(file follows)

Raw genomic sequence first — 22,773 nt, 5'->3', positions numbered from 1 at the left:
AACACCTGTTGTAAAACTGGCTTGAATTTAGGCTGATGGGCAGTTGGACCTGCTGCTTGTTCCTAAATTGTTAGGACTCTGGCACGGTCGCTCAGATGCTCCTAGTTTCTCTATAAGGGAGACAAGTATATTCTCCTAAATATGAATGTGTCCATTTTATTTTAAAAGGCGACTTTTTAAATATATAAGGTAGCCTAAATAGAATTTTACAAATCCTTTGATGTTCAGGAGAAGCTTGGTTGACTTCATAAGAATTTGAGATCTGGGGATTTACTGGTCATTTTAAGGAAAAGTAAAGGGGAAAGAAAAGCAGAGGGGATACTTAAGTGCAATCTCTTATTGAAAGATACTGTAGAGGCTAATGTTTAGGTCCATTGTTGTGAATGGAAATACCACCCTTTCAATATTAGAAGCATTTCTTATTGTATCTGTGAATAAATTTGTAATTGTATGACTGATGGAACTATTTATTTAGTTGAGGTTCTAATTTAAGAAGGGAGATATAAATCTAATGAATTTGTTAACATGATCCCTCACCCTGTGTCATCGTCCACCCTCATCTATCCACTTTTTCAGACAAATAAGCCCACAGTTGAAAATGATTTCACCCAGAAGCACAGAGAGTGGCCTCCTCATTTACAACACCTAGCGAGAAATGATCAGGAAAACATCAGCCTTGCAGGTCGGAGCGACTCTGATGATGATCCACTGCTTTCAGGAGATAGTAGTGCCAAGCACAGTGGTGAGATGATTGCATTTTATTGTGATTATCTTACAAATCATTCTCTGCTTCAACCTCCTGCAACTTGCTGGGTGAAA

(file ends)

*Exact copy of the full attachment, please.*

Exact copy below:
Raw genomic sequence first — 22,773 nt, 5'->3', positions numbered from 1 at the left:
AACACCTGTTGTAAAACTGGCTTGAATTTAGGCTGATGGGCAGTTGGACCTGCTGCTTGTTCCTAAATTGTTAGGACTCTGGCACGGTCGCTCAGATGCTCCTAGTTTCTCTATAAGGGAGACAAGTATATTCTCCTAAATATGAATGTGTCCATTTTATTTTAAAAGGCGACTTTTTAAATATATAAGGTAGCCTAAATAGAATTTTACAAATCCTTTGATGTTCAGGAGAAGCTTGGTTGACTTCATAAGAATTTGAGATCTGGGGATTTACTGGTCATTTTAAGGAAAAGTAAAGGGGAAAGAAAAGCAGAGGGGATACTTAAGTGCAATCTCTTATTGAAAGATACTGTAGAGGCTAATGTTTAGGTCCATTGTTGTGAATGGAAATACCACCCTTTCAATATTAGAAGCATTTCTTATTGTATCTGTGAATAAATTTGTAATTGTATGACTGATGGAACTATTTATTTAGTTGAGGTTCTAATTTAAGAAGGGAGATATAAATCTAATGAATTTGTTAACATGATCCCTCACCCTGTGTCATCGTCCACCCTCATCTATCCACTTTTTCAGACAAATAAGCCCACAGTTGAAAATGATTTCACCCAGAAGCACAGAGAGTGGCCTCCTCATTTACAACACCTAGCGAGAAATGATCAGGAAAACATCAGCCTTGCAGGTCGGAGCGACTCTGATGATGATCCACTGCTTTCAGGAGATAGTAGTGCCAAGCACAGTGGTGAGATGATTGCATTTTATTGTGATTATCTTACAAATCATTCTCTGCTTCAACCTCCTGCAACTTGCTGGGTGAAA